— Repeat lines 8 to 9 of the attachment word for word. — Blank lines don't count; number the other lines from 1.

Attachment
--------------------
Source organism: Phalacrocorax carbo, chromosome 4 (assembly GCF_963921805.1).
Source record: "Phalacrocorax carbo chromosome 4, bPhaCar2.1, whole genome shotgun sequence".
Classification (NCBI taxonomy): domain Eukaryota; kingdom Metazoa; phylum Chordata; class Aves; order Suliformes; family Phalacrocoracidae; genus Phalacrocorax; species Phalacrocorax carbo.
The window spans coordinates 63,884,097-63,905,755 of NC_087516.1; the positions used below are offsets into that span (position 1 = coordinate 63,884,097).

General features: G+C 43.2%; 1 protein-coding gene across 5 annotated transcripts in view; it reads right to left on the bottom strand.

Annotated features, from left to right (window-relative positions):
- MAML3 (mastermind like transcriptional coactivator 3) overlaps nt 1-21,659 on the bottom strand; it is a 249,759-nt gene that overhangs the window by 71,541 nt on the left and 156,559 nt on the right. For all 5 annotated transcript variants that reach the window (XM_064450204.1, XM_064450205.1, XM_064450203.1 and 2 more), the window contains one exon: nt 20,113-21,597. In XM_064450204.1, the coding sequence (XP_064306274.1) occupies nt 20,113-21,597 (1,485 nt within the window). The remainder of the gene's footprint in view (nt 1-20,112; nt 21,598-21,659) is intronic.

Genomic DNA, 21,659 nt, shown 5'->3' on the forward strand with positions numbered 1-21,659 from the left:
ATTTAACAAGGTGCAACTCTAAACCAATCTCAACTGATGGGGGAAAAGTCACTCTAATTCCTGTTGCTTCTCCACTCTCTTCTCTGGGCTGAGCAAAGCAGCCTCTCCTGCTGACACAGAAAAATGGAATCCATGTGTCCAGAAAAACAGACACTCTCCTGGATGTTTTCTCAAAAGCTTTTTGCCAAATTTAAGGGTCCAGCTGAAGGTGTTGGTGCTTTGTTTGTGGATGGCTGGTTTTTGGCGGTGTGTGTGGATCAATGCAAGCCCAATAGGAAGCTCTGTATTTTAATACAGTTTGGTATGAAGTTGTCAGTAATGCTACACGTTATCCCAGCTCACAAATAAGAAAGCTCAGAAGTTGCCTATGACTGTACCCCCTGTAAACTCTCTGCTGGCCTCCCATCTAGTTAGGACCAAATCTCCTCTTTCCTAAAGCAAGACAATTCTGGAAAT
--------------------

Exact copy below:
Genomic DNA, 21,659 nt, shown 5'->3' on the forward strand with positions numbered 1-21,659 from the left:
ATTTAACAAGGTGCAACTCTAAACCAATCTCAACTGATGGGGGAAAAGTCACTCTAATTCCTGTTGCTTCTCCACTCTCTTCTCTGGGCTGAGCAAAGCAGCCTCTCCTGCTGACACAGAAAAATGGAATCCATGTGTCCAGAAAAACAGACACTCTCCTGGATGTTTTCTCAAAAGCTTTTTGCCAAATTTAAGGGTCCAGCTGAAGGTGTTGGTGCTTTGTTTGTGGATGGCTGGTTTTTGGCGGTGTGTGTGGATCAATGCAAGCCCAATAGGAAGCTCTGTATTTTAATACAGTTTGGTATGAAGTTGTCAGTAATGCTACACGTTATCCCAGCTCACAAATAAGAAAGCTCAGAAGTTGCCTATGACTGTACCCCCTGTAAACTCTCTGCTGGCCTCCCATCTAGTTAGGACCAAATCTCCTCTTTCCTAAAGCAAGACAATTCTGGAAAT